Request Legal Help Now - Free


Georgia Medical Malpractice Lawsuit Lost on Appeal

. By
Atlanta, GAA Georgia mother who accused her nurse midwife of negligence which allegedly led to injuries suffered by the plaintiff’s child will not have her Georgia medical malpractice lawsuit revived unless she is prepared to take the matter to a higher court.

Plaintiff T’Miaya Smith accused defendant Lauren Braswell, a nurse midwife working out of the Atlanta Women’s Health Group, of botching Smith’s delivery by compelling Smith to bear down and push before she was fully dilated. The resulting birth is alleged to have restricted blood flow to the baby and produced various cranial pressures that resulted in the infant experiencing seizures, amongst other claims.

However, according to court documents Smith’s Georgia malpractice lawsuit went south when her expert medical witness – upon whom she had primarily built her case – provided expert testimony that was not peer-reviewed and not generally accepted in the medical community, or so it was interpreted by the trial court.

The expert witness in the Georgia medical damages lawsuit is identified as Dr. Barry Schifrin, who referenced a condition called “cranial compression ischemic encephalopathy” (CCIE) in his expert testimony. Schifrin characterized CCIE as a combination of various factors about which he had written a chapter for inclusion in a book of medicine. However, the medical book was not identified, and the original trial judge concluded that Schifrin’s expert testimony was not admissible. Defendant Braswell moved for summary judgement, which was granted by the trial court.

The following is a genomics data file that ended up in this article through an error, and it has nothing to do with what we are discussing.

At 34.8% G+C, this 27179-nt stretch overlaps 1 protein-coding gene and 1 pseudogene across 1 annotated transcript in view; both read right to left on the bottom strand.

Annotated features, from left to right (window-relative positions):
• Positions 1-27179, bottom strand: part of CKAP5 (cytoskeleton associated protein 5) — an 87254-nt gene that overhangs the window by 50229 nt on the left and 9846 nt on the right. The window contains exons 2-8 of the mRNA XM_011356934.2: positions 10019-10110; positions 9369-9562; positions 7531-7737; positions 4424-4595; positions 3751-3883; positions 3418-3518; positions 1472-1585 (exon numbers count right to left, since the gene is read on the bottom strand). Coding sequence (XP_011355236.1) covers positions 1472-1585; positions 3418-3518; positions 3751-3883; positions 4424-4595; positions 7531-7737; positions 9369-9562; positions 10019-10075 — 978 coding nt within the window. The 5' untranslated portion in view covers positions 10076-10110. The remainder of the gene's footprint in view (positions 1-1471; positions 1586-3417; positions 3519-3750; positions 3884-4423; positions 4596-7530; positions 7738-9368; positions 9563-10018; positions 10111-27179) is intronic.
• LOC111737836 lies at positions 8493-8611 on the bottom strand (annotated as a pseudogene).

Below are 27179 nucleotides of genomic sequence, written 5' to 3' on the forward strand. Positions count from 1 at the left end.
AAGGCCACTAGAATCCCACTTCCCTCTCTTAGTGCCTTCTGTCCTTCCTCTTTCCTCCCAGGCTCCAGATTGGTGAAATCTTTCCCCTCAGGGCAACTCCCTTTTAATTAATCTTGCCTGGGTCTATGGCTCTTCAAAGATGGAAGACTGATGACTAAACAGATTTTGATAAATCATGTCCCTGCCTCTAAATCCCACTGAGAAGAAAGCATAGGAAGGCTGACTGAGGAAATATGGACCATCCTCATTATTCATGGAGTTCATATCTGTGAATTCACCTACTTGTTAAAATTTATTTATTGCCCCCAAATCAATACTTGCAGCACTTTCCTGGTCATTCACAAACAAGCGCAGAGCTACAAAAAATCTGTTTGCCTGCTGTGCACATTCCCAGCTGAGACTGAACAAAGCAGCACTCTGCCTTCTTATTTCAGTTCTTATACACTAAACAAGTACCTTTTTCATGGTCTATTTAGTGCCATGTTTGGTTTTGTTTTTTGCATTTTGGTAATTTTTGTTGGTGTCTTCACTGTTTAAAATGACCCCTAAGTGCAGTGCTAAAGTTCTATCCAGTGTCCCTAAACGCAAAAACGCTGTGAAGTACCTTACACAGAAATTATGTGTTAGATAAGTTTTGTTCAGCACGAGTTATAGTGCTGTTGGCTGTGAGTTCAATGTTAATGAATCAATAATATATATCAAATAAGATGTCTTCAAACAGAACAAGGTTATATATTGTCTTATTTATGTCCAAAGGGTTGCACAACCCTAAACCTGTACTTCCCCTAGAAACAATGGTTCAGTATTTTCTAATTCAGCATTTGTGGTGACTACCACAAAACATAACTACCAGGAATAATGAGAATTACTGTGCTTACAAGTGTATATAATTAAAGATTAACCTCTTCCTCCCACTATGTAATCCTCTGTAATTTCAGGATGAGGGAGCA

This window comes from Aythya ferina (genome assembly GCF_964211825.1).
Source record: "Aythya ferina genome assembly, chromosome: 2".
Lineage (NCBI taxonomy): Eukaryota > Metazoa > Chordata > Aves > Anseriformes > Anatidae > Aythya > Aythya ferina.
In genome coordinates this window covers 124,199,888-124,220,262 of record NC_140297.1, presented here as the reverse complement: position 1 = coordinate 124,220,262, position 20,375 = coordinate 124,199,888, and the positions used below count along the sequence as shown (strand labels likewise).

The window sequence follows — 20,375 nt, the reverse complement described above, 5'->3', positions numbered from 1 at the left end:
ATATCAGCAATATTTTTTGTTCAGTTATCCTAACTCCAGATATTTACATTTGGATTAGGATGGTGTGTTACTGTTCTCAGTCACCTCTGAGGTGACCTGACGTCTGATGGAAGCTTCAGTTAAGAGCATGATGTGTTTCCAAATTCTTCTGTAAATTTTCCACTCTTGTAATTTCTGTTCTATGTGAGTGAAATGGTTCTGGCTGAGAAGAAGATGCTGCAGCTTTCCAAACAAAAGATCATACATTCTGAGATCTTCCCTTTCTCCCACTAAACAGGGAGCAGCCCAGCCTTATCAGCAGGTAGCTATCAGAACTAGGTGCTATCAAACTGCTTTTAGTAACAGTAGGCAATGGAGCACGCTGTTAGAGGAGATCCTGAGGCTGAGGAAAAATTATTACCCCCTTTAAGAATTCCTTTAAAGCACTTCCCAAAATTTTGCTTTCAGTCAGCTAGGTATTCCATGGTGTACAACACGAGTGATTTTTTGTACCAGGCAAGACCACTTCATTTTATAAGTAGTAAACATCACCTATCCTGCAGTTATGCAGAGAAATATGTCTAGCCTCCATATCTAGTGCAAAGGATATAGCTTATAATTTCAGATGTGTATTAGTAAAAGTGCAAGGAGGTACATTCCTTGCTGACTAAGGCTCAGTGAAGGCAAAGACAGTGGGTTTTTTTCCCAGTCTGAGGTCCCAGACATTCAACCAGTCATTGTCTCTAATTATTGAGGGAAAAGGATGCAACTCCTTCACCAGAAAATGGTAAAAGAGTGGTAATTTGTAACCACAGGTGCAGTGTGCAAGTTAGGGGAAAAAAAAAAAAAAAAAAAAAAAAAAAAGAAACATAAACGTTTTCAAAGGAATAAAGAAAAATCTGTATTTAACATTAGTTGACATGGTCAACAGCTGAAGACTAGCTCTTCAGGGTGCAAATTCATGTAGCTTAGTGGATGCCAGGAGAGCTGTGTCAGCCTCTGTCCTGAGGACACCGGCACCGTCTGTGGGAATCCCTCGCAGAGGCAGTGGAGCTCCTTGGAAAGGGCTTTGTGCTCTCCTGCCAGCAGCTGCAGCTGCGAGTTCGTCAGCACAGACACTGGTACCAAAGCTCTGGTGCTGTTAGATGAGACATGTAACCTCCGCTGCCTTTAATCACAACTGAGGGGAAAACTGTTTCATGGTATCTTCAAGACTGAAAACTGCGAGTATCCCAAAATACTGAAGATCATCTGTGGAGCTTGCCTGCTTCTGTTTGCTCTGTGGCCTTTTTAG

With her case gutted by the lower court, Smith appealed to the Georgia Court of Appeals, which affirmed the lower Court’s ruling. The appellate panel noted that the expert witnesses’ concept and references to CCIE were not supported by studies or peer-reviewed in learned journals. Schifrin’s concepts, the appellate panel noted, were also not recognized by other practitioners in his specialty of maternal-fetal medicine.

Thus the appellate panel agreed that Schifrin’s testimony was inadmissible and – since Smith’s case hinged upon the testimony of her expert witness – Smith’s case was lost. The appellate panel thus deemed the lower court made the right call.

“Contrary to Smith’s assertion that Dr. Schifrin’s role is only one part of the causation theory, the case hinges upon the testimony of Dr. Schifrin as to the mechanical forces in labor that allegedly caused [the infant’s] injury,” the panel said. “The trial court properly concluded that ‘because the trial court has excluded Smith’s theory of essential element of Smith’s case is absent and summary judgment…must be granted.’ Accordingly, the trial court properly granted Braswell’s motion for summary judgment.”

The baby is alleged to have suffered brain injuries that are thought to be permanent. The decision of the three-judge appellate panel was unanimous. It is not known if Smith will appeal.

Smith’s medical malpractice lawsuit, as appealed, is T'Miaya Smith et al. v. Lauren Braswell et al., Case No. A17A1191, in the Court of Appeals of Georgia.


Georgia Medical Malpractice Legal Help

If you or a loved one have suffered losses in this case, please click the link below and your complaint will be sent to a drugs & medical lawyer who may evaluate your Georgia Medical Malpractice claim at no cost or obligation.


Please read our comment guidelines before posting.

Note: Your name will be published with your comment.

Your email will only be used if a response is needed.

Are you the defendant or a subject matter expert on this topic with an opposing viewpoint? We'd love to hear your comments here as well, or if you'd like to contact us for an interview please submit your details here.

Click to learn more about

Request Legal Help Now! - Free